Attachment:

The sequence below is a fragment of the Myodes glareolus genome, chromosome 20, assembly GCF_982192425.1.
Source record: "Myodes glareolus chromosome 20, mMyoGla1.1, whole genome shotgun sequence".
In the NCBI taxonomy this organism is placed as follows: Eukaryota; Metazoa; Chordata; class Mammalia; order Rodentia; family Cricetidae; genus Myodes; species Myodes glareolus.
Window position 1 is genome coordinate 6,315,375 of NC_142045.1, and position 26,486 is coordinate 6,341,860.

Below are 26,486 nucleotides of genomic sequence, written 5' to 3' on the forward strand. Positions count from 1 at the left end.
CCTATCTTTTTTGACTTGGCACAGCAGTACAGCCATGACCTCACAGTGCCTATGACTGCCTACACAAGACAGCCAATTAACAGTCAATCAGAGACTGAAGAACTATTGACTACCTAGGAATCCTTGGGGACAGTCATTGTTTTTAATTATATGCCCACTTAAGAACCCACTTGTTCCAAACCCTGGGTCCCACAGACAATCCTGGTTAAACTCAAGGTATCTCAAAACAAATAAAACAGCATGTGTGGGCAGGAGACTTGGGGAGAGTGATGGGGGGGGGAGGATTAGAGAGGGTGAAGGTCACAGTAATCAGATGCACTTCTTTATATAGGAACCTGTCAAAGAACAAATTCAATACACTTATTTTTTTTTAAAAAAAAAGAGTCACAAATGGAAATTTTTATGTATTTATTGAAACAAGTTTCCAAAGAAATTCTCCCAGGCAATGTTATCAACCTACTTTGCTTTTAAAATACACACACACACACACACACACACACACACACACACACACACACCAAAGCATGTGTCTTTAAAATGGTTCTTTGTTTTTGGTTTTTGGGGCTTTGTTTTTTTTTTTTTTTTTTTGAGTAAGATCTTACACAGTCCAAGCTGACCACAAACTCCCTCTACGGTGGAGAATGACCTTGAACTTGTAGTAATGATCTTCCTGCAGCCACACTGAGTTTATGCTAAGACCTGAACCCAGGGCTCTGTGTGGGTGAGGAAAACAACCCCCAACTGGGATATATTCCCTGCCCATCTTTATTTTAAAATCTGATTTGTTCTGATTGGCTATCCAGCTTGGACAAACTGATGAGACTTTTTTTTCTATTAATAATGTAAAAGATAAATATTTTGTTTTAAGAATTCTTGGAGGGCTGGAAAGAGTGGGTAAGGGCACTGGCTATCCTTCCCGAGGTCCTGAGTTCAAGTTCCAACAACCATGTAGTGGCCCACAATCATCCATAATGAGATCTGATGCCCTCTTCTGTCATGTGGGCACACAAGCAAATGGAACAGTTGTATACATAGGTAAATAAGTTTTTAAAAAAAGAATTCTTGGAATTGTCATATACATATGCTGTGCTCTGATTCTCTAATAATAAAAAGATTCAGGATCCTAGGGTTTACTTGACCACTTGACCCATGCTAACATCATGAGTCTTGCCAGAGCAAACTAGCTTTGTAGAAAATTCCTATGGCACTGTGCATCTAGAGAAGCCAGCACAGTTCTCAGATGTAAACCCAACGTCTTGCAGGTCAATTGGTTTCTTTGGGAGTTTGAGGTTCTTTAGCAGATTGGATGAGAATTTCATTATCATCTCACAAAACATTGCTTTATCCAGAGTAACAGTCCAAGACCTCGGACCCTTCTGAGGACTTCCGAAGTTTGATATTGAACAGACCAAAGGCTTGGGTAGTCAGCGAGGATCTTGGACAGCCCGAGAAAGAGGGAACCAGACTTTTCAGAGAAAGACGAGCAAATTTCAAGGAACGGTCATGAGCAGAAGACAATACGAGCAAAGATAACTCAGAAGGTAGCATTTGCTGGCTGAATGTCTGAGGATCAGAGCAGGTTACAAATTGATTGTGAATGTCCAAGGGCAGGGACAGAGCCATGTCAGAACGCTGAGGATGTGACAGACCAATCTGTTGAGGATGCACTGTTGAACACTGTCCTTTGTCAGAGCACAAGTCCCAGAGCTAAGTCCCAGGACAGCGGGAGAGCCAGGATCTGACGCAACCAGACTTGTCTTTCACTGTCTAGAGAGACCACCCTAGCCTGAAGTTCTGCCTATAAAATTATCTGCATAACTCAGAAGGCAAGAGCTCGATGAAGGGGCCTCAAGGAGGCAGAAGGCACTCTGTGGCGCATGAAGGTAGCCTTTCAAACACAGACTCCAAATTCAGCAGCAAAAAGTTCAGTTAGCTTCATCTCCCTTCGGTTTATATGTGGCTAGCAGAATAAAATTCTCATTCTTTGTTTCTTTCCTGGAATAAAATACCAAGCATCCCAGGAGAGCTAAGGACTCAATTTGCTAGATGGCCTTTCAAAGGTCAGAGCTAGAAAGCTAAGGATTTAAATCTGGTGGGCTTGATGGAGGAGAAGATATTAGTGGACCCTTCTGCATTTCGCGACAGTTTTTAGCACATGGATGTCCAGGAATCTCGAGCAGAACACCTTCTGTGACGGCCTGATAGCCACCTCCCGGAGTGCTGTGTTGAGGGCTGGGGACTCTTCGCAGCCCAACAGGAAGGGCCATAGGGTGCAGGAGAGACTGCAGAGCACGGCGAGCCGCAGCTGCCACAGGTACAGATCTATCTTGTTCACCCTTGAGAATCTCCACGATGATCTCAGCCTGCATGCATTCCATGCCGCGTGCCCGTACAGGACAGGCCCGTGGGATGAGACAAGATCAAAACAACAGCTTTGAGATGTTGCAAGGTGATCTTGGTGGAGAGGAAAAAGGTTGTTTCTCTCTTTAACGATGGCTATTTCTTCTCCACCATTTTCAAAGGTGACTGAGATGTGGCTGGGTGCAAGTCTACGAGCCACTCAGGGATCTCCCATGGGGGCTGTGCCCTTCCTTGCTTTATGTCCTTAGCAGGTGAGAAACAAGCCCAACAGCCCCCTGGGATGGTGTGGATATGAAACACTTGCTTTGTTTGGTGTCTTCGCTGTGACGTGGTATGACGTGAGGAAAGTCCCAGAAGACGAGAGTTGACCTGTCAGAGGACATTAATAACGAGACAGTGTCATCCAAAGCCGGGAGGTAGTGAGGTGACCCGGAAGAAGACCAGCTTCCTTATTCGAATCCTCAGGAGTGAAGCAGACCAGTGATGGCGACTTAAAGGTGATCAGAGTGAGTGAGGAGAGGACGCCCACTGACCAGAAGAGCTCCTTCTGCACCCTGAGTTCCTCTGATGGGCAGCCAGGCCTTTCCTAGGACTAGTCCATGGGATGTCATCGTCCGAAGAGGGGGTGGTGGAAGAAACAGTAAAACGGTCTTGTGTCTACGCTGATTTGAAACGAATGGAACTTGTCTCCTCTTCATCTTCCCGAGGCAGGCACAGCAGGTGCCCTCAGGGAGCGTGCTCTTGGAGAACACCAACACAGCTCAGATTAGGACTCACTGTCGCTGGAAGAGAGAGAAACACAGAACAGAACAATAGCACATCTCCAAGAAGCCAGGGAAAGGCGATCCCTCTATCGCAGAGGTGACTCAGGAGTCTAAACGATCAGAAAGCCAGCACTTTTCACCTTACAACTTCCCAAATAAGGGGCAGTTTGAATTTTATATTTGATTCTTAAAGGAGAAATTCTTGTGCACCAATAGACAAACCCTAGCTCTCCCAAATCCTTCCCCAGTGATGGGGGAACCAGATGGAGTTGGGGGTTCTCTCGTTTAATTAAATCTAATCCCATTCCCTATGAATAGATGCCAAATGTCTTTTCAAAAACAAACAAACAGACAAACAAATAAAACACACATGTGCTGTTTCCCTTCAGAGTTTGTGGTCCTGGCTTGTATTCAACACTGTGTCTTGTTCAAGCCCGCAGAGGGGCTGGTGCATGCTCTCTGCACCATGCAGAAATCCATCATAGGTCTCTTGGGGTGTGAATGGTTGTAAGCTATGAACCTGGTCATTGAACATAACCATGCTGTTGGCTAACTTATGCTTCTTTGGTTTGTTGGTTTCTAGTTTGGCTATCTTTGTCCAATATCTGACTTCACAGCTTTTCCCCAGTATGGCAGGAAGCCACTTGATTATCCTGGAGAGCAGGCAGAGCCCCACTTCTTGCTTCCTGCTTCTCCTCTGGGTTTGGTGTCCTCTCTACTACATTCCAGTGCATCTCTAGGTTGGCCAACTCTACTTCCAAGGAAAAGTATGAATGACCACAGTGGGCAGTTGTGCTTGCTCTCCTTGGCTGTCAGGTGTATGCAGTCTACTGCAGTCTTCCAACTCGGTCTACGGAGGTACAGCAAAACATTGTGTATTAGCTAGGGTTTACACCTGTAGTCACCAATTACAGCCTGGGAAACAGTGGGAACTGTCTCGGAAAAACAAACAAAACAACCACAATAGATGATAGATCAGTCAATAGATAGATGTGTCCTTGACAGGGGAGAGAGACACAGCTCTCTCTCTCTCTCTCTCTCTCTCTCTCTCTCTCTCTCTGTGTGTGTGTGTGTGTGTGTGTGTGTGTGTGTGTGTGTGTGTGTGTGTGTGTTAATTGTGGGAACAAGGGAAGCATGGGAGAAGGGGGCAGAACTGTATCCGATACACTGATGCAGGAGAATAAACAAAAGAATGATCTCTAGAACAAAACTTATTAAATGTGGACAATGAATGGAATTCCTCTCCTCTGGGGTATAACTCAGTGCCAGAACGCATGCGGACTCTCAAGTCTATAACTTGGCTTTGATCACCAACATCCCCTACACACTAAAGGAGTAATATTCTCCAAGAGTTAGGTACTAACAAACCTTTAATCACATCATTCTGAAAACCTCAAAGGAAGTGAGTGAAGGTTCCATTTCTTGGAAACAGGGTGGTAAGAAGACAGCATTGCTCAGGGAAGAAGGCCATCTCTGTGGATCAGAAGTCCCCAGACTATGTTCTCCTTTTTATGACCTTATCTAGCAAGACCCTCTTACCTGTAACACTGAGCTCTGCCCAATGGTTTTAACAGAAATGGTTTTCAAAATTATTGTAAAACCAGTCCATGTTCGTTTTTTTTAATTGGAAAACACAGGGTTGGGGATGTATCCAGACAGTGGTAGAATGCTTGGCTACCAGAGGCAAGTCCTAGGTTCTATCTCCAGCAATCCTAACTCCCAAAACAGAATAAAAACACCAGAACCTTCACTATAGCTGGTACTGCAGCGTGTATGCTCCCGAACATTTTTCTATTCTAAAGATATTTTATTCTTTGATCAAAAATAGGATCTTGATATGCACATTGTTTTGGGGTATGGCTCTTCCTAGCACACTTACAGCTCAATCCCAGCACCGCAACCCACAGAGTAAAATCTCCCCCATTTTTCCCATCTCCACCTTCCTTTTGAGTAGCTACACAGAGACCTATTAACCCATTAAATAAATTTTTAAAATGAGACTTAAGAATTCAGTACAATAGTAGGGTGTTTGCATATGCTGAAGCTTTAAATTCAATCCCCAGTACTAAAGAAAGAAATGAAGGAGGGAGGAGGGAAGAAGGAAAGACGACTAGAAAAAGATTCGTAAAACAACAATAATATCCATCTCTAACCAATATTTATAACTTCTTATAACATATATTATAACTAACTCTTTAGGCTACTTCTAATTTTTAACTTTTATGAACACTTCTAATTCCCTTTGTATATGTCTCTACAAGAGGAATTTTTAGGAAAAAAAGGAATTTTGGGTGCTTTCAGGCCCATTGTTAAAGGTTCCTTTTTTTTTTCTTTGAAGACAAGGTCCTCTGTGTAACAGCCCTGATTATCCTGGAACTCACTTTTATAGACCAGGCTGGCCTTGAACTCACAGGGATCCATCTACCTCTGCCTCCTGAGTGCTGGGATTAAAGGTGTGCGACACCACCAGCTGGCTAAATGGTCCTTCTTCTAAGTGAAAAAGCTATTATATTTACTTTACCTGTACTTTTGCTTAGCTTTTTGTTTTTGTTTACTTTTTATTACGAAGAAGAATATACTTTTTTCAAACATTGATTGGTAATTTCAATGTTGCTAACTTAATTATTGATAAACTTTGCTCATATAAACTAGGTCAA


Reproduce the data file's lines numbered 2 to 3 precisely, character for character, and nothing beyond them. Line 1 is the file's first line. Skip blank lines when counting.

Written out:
Source record: "Myodes glareolus chromosome 20, mMyoGla1.1, whole genome shotgun sequence".
In the NCBI taxonomy this organism is placed as follows: Eukaryota; Metazoa; Chordata; class Mammalia; order Rodentia; family Cricetidae; genus Myodes; species Myodes glareolus.